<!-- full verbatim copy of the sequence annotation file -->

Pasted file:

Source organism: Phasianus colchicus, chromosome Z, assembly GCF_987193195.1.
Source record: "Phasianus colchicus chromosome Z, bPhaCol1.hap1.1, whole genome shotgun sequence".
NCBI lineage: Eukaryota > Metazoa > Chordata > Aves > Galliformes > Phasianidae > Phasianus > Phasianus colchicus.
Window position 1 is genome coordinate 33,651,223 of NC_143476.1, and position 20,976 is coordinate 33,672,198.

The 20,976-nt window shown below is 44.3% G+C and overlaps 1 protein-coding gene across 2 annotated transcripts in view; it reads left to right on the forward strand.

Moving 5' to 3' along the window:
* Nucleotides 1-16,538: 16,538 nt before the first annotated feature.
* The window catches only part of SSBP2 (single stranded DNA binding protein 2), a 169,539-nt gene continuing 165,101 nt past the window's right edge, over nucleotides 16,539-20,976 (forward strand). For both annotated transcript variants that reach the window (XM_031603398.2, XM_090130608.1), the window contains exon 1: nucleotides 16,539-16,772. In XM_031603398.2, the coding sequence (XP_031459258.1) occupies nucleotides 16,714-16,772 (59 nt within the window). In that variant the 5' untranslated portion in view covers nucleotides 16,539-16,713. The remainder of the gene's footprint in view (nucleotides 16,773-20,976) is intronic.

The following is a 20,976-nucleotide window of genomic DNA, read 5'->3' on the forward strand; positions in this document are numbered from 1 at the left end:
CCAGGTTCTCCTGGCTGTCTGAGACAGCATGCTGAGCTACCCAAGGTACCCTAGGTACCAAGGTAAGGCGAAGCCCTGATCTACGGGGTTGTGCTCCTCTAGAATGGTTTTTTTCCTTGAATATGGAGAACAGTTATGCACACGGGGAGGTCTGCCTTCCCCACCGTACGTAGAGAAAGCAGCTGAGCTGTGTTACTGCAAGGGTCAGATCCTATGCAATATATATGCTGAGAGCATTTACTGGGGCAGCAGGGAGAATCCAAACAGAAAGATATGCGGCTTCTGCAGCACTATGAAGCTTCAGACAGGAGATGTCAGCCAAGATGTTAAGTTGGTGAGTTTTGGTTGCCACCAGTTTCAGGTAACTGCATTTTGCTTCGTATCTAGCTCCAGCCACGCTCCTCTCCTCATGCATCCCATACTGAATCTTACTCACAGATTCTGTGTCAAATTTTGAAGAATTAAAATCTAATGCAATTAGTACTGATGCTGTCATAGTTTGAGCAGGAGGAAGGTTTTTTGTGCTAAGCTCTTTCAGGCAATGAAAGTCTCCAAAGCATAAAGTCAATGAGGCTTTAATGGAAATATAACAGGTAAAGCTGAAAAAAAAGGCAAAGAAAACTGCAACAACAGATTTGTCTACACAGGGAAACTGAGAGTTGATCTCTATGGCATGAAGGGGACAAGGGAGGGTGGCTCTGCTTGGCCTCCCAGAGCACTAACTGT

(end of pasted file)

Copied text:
Source organism: Phasianus colchicus, chromosome Z, assembly GCF_987193195.1.
Source record: "Phasianus colchicus chromosome Z, bPhaCol1.hap1.1, whole genome shotgun sequence".
NCBI lineage: Eukaryota > Metazoa > Chordata > Aves > Galliformes > Phasianidae > Phasianus > Phasianus colchicus.
Window position 1 is genome coordinate 33,651,223 of NC_143476.1, and position 20,976 is coordinate 33,672,198.

The 20,976-nt window shown below is 44.3% G+C and overlaps 1 protein-coding gene across 2 annotated transcripts in view; it reads left to right on the forward strand.

Moving 5' to 3' along the window:
* Nucleotides 1-16,538: 16,538 nt before the first annotated feature.
* The window catches only part of SSBP2 (single stranded DNA binding protein 2), a 169,539-nt gene continuing 165,101 nt past the window's right edge, over nucleotides 16,539-20,976 (forward strand). For both annotated transcript variants that reach the window (XM_031603398.2, XM_090130608.1), the window contains exon 1: nucleotides 16,539-16,772. In XM_031603398.2, the coding sequence (XP_031459258.1) occupies nucleotides 16,714-16,772 (59 nt within the window). In that variant the 5' untranslated portion in view covers nucleotides 16,539-16,713. The remainder of the gene's footprint in view (nucleotides 16,773-20,976) is intronic.

The following is a 20,976-nucleotide window of genomic DNA, read 5'->3' on the forward strand; positions in this document are numbered from 1 at the left end:
CCAGGTTCTCCTGGCTGTCTGAGACAGCATGCTGAGCTACCCAAGGTACCCTAGGTACCAAGGTAAGGCGAAGCCCTGATCTACGGGGTTGTGCTCCTCTAGAATGGTTTTTTTCCTTGAATATGGAGAACAGTTATGCACACGGGGAGGTCTGCCTTCCCCACCGTACGTAGAGAAAGCAGCTGAGCTGTGTTACTGCAAGGGTCAGATCCTATGCAATATATATGCTGAGAGCATTTACTGGGGCAGCAGGGAGAATCCAAACAGAAAGATATGCGGCTTCTGCAGCACTATGAAGCTTCAGACAGGAGATGTCAGCCAAGATGTTAAGTTGGTGAGTTTTGGTTGCCACCAGTTTCAGGTAACTGCATTTTGCTTCGTATCTAGCTCCAGCCACGCTCCTCTCCTCATGCATCCCATACTGAATCTTACTCACAGATTCTGTGTCAAATTTTGAAGAATTAAAATCTAATGCAATTAGTACTGATGCTGTCATAGTTTGAGCAGGAGGAAGGTTTTTTGTGCTAAGCTCTTTCAGGCAATGAAAGTCTCCAAAGCATAAAGTCAATGAGGCTTTAATGGAAATATAACAGGTAAAGCTGAAAAAAAAGGCAAAGAAAACTGCAACAACAGATTTGTCTACACAGGGAAACTGAGAGTTGATCTCTATGGCATGAAGGGGACAAGGGAGGGTGGCTCTGCTTGGCCTCCCAGAGCACTAACTGT